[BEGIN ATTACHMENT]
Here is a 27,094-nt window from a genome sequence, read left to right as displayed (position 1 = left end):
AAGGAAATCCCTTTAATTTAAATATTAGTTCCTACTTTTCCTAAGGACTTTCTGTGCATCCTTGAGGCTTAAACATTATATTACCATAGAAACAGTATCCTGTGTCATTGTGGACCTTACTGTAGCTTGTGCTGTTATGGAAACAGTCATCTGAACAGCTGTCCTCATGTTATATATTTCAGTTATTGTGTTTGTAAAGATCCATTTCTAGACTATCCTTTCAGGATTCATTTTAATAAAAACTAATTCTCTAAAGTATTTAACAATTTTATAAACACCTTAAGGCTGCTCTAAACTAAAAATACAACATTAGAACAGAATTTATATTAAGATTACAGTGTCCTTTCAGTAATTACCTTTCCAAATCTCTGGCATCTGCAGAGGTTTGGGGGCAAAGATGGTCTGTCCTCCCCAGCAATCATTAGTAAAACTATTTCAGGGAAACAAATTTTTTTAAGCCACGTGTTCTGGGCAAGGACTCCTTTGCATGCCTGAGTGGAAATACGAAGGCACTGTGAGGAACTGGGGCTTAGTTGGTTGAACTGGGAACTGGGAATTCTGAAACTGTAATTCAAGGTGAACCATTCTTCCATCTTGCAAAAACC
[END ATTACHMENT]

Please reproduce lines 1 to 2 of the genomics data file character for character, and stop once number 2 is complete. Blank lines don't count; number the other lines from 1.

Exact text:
Here is a 27,094-nt window from a genome sequence, read left to right as displayed (position 1 = left end):
AAGGAAATCCCTTTAATTTAAATATTAGTTCCTACTTTTCCTAAGGACTTTCTGTGCATCCTTGAGGCTTAAACATTATATTACCATAGAAACAGTATCCTGTGTCATTGTGGACCTTACTGTAGCTTGTGCTGTTATGGAAACAGTCATCTGAACAGCTGTCCTCATGTTATATATTTCAGTTATTGTGTTTGTAAAGATCCATTTCTAGACTATCCTTTCAGGATTCATTTTAATAAAAACTAATTCTCTAAAGTATTTAACAATTTTATAAACACCTTAAGGCTGCTCTAAACTAAAAATACAACATTAGAACAGAATTTATATTAAGATTACAGTGTCCTTTCAGTAATTACCTTTCCAAATCTCTGGCATCTGCAGAGGTTTGGGGGCAAAGATGGTCTGTCCTCCCCAGCAATCATTAGTAAAACTATTTCAGGGAAACAAATTTTTTTAAGCCACGTGTTCTGGGCAAGGACTCCTTTGCATGCCTGAGTGGAAATACGAAGGCACTGTGAGGAACTGGGGCTTAGTTGGTTGAACTGGGAACTGGGAATTCTGAAACTGTAATTCAAGGTGAACCATTCTTCCATCTTGCAAAAACC